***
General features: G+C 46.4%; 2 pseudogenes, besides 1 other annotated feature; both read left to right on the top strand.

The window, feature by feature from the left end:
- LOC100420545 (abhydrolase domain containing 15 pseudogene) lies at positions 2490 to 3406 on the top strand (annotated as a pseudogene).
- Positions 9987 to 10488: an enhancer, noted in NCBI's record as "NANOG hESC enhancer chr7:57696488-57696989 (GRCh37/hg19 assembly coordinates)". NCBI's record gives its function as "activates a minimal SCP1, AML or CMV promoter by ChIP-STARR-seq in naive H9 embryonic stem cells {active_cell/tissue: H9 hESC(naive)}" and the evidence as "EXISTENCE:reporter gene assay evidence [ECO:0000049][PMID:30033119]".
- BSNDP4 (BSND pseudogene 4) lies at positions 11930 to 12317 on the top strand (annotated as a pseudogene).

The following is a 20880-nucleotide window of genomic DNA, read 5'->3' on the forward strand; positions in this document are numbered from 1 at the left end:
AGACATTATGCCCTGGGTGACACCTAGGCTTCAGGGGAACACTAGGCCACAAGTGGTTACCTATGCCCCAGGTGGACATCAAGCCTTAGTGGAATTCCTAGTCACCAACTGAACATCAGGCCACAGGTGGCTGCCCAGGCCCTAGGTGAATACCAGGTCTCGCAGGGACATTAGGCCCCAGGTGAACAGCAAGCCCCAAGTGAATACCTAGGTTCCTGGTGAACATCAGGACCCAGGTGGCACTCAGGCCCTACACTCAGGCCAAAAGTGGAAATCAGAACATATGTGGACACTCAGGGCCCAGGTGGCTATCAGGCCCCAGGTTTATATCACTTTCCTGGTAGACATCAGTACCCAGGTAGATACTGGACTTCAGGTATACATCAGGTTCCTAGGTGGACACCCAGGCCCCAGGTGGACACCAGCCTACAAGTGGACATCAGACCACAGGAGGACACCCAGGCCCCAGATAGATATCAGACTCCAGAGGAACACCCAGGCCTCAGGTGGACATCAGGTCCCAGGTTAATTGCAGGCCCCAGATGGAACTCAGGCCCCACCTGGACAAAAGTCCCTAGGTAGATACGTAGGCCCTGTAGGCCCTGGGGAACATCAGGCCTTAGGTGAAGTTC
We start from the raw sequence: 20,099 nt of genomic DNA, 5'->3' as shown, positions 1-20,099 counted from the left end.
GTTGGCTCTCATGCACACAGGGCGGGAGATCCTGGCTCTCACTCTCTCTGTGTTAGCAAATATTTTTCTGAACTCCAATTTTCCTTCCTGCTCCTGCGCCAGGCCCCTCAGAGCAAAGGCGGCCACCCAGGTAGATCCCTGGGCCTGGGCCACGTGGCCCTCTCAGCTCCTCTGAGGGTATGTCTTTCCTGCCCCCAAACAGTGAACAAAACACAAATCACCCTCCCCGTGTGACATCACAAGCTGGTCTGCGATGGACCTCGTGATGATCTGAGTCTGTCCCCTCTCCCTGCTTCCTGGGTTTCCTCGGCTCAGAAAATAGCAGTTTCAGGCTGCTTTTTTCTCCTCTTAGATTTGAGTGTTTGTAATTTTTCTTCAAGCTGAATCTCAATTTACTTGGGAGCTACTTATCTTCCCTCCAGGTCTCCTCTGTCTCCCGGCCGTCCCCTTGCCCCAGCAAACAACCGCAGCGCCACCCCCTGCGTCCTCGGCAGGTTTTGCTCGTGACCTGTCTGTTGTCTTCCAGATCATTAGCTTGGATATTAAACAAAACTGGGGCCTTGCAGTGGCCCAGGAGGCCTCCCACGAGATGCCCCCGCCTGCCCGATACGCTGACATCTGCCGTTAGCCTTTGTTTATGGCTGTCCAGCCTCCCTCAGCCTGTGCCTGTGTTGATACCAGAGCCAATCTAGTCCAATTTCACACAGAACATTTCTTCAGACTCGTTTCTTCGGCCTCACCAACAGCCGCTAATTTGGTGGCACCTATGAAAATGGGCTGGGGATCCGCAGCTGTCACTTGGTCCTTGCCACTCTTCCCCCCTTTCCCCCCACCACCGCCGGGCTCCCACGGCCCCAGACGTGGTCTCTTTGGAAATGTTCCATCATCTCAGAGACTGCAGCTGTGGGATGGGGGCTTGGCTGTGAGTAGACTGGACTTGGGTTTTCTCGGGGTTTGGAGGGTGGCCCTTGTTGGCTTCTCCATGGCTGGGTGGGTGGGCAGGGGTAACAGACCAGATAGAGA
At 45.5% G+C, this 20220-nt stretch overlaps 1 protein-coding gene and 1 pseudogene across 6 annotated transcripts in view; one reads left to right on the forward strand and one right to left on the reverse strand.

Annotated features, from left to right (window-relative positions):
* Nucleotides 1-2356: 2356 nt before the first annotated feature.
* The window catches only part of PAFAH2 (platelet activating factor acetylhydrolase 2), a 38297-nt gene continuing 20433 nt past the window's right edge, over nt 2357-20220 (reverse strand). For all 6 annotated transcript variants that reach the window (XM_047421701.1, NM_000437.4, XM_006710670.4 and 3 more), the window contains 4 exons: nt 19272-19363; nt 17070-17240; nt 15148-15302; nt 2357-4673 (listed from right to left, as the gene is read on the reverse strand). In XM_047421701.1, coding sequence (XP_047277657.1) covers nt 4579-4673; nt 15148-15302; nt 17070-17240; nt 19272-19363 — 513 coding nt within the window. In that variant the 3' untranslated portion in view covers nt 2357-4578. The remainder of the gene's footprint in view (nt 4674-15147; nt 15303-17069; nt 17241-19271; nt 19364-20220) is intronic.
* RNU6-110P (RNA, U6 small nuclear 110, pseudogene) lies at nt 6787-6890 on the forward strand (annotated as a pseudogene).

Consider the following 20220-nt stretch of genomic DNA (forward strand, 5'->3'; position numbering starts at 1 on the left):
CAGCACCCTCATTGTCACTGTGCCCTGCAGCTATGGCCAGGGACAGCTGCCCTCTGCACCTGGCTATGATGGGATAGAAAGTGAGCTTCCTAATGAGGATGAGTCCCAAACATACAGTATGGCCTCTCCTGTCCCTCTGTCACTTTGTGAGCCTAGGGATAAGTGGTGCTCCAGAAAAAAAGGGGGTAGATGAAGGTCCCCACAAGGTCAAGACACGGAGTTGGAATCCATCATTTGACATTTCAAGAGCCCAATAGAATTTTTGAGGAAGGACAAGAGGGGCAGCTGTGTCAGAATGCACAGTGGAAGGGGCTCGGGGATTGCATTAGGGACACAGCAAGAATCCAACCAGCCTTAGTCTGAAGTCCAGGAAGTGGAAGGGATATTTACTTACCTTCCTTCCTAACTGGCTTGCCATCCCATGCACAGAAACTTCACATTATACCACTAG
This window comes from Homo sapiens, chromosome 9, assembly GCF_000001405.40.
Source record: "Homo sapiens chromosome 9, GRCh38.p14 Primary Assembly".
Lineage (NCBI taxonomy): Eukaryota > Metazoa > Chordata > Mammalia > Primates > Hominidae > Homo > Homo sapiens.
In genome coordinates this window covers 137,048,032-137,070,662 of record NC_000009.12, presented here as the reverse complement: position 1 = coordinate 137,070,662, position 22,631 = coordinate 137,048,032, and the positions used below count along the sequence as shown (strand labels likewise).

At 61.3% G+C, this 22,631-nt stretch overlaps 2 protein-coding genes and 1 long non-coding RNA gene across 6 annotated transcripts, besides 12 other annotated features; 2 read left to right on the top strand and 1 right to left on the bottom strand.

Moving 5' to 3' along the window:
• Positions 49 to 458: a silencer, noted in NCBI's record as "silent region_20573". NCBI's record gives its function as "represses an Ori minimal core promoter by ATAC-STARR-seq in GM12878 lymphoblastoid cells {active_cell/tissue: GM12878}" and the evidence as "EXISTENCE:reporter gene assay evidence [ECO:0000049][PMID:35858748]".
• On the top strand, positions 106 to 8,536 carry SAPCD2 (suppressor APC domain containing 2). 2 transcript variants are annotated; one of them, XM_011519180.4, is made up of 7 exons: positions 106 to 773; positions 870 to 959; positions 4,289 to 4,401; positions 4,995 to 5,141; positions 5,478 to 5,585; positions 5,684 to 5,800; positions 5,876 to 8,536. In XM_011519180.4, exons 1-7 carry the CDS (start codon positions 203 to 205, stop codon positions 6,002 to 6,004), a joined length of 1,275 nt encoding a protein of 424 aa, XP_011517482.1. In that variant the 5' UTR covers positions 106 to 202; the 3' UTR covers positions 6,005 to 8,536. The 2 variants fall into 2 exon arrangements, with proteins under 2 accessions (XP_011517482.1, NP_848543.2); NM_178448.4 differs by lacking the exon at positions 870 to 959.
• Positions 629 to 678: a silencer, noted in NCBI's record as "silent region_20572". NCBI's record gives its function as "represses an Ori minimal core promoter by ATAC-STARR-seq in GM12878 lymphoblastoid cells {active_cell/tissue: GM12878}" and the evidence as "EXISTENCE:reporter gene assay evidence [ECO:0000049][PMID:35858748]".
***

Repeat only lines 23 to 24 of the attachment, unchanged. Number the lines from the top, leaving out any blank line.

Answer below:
• Positions 49 to 458: a silencer, noted in NCBI's record as "silent region_20573". NCBI's record gives its function as "represses an Ori minimal core promoter by ATAC-STARR-seq in GM12878 lymphoblastoid cells {active_cell/tissue: GM12878}" and the evidence as "EXISTENCE:reporter gene assay evidence [ECO:0000049][PMID:35858748]".
• On the top strand, positions 106 to 8,536 carry SAPCD2 (suppressor APC domain containing 2). 2 transcript variants are annotated; one of them, XM_011519180.4, is made up of 7 exons: positions 106 to 773; positions 870 to 959; positions 4,289 to 4,401; positions 4,995 to 5,141; positions 5,478 to 5,585; positions 5,684 to 5,800; positions 5,876 to 8,536. In XM_011519180.4, exons 1-7 carry the CDS (start codon positions 203 to 205, stop codon positions 6,002 to 6,004), a joined length of 1,275 nt encoding a protein of 424 aa, XP_011517482.1. In that variant the 5' UTR covers positions 106 to 202; the 3' UTR covers positions 6,005 to 8,536. The 2 variants fall into 2 exon arrangements, with proteins under 2 accessions (XP_011517482.1, NP_848543.2); NM_178448.4 differs by lacking the exon at positions 870 to 959.